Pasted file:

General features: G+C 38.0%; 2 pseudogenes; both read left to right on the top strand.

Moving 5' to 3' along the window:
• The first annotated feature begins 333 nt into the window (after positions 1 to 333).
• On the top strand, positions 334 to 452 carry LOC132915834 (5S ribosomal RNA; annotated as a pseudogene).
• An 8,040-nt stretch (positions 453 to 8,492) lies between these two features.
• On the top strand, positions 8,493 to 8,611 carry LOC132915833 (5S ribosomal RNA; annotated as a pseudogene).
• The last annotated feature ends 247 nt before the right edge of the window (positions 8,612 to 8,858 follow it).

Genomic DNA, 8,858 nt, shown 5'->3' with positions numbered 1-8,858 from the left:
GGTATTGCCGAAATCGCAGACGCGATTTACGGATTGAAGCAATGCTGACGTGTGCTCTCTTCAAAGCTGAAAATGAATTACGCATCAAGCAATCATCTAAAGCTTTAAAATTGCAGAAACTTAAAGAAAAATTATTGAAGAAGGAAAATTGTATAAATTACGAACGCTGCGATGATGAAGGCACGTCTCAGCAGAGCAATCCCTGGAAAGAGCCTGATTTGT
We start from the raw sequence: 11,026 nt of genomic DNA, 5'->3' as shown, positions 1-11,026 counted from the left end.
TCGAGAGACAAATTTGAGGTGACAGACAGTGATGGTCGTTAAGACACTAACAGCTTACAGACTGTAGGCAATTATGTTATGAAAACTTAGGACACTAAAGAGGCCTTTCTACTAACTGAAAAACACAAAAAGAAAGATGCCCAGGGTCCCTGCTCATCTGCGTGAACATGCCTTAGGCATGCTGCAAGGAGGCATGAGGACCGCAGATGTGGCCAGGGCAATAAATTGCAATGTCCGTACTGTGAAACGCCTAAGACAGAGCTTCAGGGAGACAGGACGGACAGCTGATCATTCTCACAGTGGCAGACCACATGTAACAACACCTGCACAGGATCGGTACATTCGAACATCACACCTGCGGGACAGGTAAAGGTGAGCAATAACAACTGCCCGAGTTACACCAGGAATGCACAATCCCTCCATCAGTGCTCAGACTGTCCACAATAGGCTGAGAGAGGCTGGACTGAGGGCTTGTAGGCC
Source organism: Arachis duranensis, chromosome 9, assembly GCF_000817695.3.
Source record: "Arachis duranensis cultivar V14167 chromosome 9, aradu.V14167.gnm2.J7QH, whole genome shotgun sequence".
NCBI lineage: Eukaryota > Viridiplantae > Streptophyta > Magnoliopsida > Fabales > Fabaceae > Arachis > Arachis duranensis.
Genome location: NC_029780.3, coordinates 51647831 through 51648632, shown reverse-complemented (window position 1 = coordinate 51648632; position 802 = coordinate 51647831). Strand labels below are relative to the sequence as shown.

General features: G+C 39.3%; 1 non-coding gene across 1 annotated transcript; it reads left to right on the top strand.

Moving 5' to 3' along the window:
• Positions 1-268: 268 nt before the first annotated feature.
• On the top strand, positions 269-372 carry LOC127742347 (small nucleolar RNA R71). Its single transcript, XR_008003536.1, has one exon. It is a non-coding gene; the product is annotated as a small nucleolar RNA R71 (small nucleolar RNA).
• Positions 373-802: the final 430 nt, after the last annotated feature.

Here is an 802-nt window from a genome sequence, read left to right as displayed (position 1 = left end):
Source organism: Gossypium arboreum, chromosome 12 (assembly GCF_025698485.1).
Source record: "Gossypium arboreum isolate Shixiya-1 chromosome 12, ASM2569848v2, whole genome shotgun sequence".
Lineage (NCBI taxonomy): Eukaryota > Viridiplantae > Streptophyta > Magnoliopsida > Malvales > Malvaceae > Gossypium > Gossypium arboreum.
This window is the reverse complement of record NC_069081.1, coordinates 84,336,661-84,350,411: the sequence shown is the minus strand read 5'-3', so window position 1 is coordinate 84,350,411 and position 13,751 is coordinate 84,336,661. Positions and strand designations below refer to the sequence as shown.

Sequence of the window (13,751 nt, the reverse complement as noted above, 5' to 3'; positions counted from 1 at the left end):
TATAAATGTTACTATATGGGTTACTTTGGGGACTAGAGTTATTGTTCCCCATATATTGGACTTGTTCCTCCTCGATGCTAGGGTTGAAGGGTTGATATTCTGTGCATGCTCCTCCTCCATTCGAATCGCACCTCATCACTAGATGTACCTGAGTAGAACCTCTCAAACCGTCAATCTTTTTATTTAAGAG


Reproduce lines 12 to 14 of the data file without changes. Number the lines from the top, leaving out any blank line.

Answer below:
Source organism: Arachis duranensis, chromosome 9, assembly GCF_000817695.3.
Source record: "Arachis duranensis cultivar V14167 chromosome 9, aradu.V14167.gnm2.J7QH, whole genome shotgun sequence".
NCBI lineage: Eukaryota > Viridiplantae > Streptophyta > Magnoliopsida > Fabales > Fabaceae > Arachis > Arachis duranensis.